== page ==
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Knowing The Stages Of Dementia Helps You Plan
Even if the stages arent exact and symptoms can still be unpredictable, being able to plan ahead is essential.
The truth is that Alzheimers and dementia care is expensive and time-consuming. Being financially prepared for increasing care needs is a necessity.
On an emotional level, having an idea of what symptoms to expect helps you find ways to cope with challenging behaviors.
It also gives you a chance to mentally prepare yourself for the inevitable changes in your older adult.
They Wake Up A Lot During The Night To Use The Loo And I’m Worried They May Get Lost Or Confused Should I Wake Up Too To Help Them
It is normal that older people will need to use the loo more often during the night. This can be difficult if a person also has dementia as they might forget why they’re up, where the toilet is or that they should go back to bed. Start by looking at your parents drinking and eating habits. If they are eating and drinking large amounts in the evening this will increase the need for them to visit the toilet. Limit their intake from late afternoon and enjoy a main meal at lunch. Next make the route to and from the toilet as clear as possible by using signs and plug-in nightlights. Try using pictures if it helps. It might also help to make the lights in the bathroom motion activated for when they get there. If you are still worried or you find they still get lost, it may be that you will have to help them. A monitor or bed-exit sensor will help you to wake up when you need to.
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Music And Art Activities
Faqs About Dementia Sleep Problems
Caring for a patient with dementia and sleep problems is hard work. When the dementia patient is not sleeping well, it is very easy to become exhausted yourself. To give the best care, the carer needs to look after themselves. In addition to the following questions that some people have asked regarding how to get dementia patients to sleep at night, you should visit our guide on caring for someone with dementia.
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What Support Is Available For Me If I Care For Someone With Dementia
When youre caring for someone else, its easy to overlook your own needs. But looking after your health and making time for yourself can help you feel better and cope better with your caring role.
Caring for someone with dementia may lead to feelings of guilt, sadness, confusion or anger. Unlike with other conditions, it can be difficult to share these feelings with someone with dementia, leaving you feeling very isolated.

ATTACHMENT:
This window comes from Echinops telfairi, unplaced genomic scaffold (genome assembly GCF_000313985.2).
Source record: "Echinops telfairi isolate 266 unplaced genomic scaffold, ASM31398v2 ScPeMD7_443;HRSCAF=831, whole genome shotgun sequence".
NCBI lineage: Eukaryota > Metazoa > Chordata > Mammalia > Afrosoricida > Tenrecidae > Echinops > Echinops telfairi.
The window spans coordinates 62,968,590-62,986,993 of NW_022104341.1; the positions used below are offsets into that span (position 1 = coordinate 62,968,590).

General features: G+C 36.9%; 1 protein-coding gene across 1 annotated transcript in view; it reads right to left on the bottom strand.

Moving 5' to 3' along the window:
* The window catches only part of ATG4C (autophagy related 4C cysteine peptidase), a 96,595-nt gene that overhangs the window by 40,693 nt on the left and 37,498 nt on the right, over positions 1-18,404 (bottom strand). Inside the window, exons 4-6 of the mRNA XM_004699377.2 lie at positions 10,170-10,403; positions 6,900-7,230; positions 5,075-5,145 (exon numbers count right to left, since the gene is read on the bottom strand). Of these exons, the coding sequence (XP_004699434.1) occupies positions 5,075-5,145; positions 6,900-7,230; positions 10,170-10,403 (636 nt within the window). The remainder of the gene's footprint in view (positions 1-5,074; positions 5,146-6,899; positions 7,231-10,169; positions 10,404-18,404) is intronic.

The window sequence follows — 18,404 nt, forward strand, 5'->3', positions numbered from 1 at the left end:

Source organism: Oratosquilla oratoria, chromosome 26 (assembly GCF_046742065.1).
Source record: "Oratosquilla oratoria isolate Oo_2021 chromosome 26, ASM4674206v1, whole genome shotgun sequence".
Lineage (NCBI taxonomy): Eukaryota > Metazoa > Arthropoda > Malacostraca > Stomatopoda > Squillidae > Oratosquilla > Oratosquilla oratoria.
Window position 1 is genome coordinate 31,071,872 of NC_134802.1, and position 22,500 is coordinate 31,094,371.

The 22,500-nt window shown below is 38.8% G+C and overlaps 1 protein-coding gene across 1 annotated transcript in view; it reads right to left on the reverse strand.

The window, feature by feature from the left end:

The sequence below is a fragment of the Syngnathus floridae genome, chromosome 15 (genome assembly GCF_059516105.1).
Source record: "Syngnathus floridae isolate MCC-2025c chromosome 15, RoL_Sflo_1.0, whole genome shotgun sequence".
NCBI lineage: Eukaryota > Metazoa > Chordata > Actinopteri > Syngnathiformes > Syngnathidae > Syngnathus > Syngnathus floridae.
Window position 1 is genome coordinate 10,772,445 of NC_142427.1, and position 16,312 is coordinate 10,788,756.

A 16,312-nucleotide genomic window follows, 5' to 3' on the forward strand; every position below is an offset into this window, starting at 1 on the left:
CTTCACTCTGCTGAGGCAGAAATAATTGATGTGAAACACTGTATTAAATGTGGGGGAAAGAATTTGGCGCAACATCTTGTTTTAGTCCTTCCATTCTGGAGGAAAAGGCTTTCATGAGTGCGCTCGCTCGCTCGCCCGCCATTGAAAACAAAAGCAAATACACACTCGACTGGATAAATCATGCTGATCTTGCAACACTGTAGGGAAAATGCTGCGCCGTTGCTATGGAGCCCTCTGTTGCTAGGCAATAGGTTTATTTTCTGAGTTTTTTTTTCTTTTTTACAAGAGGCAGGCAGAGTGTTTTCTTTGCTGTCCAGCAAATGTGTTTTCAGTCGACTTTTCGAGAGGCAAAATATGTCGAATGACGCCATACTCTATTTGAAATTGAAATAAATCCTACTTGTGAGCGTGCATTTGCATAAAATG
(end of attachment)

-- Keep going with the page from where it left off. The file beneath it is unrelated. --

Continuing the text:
Its important to acknowledge these feelings, and theres no right or wrong way to feel. If youre feeling anxious, depressed or struggling to cope stressed, talk to your doctor who can let you know about help and support available to you.
Understand The Person With Dementia
In late-stage dementia, persons often communicate less. Many stop talking. You have to guess what they need based on the way they move their body and on what you know about their habits, likes, and dislikes. Is the person hungry now, or should you give food later? Is the person frowning at the soup or spitting it out because the soup has carrots, or the salt is less, or is the soup is too spicy? When sitting next to the person, which topics should you chat about? What would the person like to hear? Which photo album will cheer the person? Is the person bored? Because all such care depends on understanding the person, it is better if the same family members and trained attendants continue to give care through this stage.
Some families share the care work by moving the person with dementia from one home to another every few months. This may not be possible or comfortable for someone in late stage dementia. Think about this aspect when planning care.
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Do Eat A Healthy Diet
Promoting a vitamin rich diet for your bedridden patient can be extremely beneficial for them, as well as for you! Taking the time to explain to your patient the importance and wonderful effects of a nutritious diet can immensely increase the quality of their life, thus making your job just a little bit easier.
Maintaining a healthy diet can improve the quality of your patients life by strengthening memory, increasing bone density, cardiovascular health, reducing inflammation, and many more amazing benefits.
Colorful and leafy greens are filled with magnesium, iron, manganese, potassium, and fiber. These and so many more vitamins in healthy food can provide not only symptom relief but increase overall health. There are countless delicious healthy options to share with your patient!
We recently wrote an article highlighting the top healthy foods for anti-aging. Learn about some of the super foods that can help your bedridden patient or family member live a healthier and happier life!
What Sleep Disorders Are Common In People With Dementia
People with dementia are frequently affected by sleep disorders. The following sleep disorders are found most often in older adults, but they are seen at even higher rates in people with dementia.
- Restless legs syndrome : RLS is characterized by an overwhelming desire to move the legs, especially at night. RLS is common in people with a type of dementia called Lewy body dementia.